Marianna Schmidt was born in Hungary in 1918 and immigrated to Canada in 1952, first settling in Edmonton where she studied medical technology. In 1960, at the age of forty-two, Schmidt moved to Vancouver, enrolled at the Vancouver School of Art and supported herself by working nights at Vancouver General Hospital. At art school she focused on printmaking with instructor Orville Fisher and was greatly influenced by the artist and instructor Jack Shadbolt. Her student work reflects her skill at drawing the figure and the impact of the expressive styles of Goya and Picasso.


Soon after graduating in 1964 her prints were recognized for their bold expressive qualities that presented figures in invented landscapes reminiscent of Bosch and Dubuffet. Throughout her career Schmidt engaged with international art movements. In the late 1960s and 1970s she produced a series of silkscreen prints informed by Pop Art and Hard-edge abstraction. The 1980s saw a return of expressionist figurative work, for which Schmidt had a lasting affinity. She especially admired the work of a number of German Neo-expressionist artists and during this time produced a large number of mixed media works on paper exploring the human condition through figuration.


Schmidt travelled extensively in South America and was particularly drawn to the street life of cities and in particular to folk celebrations and carnivals. She took photographs of these events and combined them with collage elements to produce lithographs that expressed the lively colour, costumes and dances of the performers. Collage had always been an important part of her art practice and in the 1990s she produced a series of works combining magazine images and other found materials with drawn or painted elements. She made multiples of these collages using the process of xerography.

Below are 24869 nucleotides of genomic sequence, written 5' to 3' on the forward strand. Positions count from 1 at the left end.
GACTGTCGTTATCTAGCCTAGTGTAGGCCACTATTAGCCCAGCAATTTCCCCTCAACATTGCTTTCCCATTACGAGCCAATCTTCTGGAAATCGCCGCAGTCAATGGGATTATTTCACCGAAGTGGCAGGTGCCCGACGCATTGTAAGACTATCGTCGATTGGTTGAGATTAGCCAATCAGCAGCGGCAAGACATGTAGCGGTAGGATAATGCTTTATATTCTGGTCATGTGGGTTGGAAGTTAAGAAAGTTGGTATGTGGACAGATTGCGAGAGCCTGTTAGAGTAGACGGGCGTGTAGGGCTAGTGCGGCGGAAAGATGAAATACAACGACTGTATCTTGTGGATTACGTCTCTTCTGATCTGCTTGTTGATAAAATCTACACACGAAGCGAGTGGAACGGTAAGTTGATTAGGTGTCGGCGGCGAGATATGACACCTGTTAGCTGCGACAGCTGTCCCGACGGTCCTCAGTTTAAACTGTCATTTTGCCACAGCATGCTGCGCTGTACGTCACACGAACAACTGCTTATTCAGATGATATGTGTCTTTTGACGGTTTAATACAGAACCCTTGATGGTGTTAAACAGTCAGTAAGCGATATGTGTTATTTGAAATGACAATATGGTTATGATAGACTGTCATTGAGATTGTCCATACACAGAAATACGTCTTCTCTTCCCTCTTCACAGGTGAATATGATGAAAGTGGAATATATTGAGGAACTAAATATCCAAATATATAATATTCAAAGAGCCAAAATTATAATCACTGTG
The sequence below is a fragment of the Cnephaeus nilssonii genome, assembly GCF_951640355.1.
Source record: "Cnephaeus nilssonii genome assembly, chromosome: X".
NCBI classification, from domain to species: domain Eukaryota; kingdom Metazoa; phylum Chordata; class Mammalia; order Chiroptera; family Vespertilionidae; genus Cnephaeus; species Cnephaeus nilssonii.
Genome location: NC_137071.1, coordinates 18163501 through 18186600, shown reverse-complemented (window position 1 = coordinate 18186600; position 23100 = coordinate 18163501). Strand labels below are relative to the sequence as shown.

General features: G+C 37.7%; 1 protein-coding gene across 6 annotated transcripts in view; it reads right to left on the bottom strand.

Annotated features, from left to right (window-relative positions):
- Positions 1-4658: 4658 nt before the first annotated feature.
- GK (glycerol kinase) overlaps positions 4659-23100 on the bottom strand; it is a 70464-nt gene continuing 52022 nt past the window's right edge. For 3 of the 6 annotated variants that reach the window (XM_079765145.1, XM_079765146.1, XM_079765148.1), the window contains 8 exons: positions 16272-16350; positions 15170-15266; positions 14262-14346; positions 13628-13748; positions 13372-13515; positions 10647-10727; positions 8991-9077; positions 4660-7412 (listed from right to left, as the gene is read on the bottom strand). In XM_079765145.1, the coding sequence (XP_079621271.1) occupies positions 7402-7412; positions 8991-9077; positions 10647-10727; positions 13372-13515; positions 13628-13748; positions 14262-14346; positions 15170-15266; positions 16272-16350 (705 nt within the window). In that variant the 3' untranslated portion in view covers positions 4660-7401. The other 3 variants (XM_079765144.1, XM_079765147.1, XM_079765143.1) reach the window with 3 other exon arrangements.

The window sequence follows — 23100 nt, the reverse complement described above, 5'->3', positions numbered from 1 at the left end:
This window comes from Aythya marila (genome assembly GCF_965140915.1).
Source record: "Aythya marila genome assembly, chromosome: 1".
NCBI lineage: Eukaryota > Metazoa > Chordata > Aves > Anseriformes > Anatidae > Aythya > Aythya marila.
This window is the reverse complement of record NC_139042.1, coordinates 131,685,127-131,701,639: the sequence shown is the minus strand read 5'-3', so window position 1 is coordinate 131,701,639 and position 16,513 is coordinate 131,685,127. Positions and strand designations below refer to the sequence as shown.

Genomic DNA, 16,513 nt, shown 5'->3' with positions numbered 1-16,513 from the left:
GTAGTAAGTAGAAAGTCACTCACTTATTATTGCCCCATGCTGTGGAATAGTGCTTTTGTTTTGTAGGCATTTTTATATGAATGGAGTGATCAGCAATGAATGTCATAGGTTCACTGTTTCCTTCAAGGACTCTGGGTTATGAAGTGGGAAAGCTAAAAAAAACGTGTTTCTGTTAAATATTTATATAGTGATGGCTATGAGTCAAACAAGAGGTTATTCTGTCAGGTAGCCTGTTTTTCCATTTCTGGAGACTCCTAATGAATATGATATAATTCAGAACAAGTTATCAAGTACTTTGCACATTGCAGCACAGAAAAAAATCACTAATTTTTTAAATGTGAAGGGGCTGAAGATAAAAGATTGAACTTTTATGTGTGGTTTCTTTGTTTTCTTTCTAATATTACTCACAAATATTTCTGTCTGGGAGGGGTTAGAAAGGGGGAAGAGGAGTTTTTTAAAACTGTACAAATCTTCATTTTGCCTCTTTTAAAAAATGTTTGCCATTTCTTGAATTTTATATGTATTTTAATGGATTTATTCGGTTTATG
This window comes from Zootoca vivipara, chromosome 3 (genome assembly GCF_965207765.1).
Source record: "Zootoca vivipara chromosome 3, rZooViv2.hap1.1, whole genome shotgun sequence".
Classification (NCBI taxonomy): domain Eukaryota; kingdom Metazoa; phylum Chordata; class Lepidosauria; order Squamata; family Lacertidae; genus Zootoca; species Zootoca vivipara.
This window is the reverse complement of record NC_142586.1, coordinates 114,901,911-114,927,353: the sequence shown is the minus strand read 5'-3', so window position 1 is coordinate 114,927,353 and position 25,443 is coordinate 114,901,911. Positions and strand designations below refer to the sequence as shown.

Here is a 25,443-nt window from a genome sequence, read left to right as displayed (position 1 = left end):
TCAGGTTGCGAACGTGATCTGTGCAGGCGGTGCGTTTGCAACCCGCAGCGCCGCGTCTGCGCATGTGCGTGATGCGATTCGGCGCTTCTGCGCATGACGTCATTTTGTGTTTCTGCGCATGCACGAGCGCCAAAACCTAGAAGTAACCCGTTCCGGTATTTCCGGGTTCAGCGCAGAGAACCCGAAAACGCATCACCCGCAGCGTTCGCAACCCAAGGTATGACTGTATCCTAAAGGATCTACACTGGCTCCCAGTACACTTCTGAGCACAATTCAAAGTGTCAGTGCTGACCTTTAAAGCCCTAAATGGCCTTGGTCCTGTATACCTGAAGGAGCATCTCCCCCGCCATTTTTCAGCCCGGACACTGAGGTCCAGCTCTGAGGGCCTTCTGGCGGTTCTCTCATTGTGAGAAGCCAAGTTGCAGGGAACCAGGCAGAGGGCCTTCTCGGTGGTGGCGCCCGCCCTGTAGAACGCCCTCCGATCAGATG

Schmidt was never content to focus on one mode of expression and over the span of her forty-year career she made prints, drawings, painting, collages and photographs. What is consistent is her exploration of the figure and its power to represent emotional and psychological states. She not only drew from local and distant artists and movements she felt connected to, she drew from her personal experience instilling her work with poignancy.


Marianna Schmidt passed away in 2005 at the age of 87. She generously left her estate to Emily Carr University and this substantial gift includes work from her early student drawings and prints to her last collages produced in 2002. The exhibition reflects the wide range of works produced by this prolific and exceptional artist.

artwork

Marianna Schmidt